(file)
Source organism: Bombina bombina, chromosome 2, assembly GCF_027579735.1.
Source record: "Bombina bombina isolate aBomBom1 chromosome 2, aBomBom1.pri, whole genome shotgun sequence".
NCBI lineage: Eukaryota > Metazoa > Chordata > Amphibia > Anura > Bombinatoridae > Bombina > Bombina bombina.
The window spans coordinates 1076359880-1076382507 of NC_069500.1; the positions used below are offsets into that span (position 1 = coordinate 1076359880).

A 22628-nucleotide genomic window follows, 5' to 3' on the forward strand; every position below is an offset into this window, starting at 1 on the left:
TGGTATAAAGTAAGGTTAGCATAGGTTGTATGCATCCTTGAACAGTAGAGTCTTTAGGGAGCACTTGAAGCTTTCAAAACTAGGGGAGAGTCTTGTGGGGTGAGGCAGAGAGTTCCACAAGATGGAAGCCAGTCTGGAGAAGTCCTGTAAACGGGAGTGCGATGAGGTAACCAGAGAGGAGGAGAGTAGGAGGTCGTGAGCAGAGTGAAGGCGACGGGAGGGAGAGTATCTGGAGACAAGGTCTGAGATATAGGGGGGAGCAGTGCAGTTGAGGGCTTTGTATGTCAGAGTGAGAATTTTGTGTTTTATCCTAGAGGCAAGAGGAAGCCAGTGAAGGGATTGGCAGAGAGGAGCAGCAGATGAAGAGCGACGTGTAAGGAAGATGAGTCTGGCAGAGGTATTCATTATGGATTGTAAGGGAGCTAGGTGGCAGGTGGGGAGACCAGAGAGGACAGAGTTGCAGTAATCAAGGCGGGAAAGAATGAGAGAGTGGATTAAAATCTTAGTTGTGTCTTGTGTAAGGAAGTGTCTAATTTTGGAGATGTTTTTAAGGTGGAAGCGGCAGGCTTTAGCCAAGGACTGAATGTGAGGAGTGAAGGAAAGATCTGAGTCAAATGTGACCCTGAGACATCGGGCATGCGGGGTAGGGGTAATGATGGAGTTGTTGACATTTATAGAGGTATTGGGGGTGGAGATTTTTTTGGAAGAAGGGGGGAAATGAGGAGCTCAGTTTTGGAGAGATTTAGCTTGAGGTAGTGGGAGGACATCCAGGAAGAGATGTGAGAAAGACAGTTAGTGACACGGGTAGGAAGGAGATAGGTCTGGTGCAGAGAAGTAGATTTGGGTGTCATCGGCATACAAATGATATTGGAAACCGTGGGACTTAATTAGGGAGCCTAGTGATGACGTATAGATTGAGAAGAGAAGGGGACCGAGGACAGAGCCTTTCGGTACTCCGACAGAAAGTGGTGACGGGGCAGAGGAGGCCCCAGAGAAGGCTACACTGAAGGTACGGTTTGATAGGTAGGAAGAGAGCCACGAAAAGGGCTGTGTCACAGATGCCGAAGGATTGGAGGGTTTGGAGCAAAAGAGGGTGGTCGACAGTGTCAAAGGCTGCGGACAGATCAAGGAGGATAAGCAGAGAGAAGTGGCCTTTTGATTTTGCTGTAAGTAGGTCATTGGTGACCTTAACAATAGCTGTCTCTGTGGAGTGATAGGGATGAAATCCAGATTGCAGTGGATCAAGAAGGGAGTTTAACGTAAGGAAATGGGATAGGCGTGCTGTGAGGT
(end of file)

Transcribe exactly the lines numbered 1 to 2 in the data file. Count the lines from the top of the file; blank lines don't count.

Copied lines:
Source organism: Bombina bombina, chromosome 2, assembly GCF_027579735.1.
Source record: "Bombina bombina isolate aBomBom1 chromosome 2, aBomBom1.pri, whole genome shotgun sequence".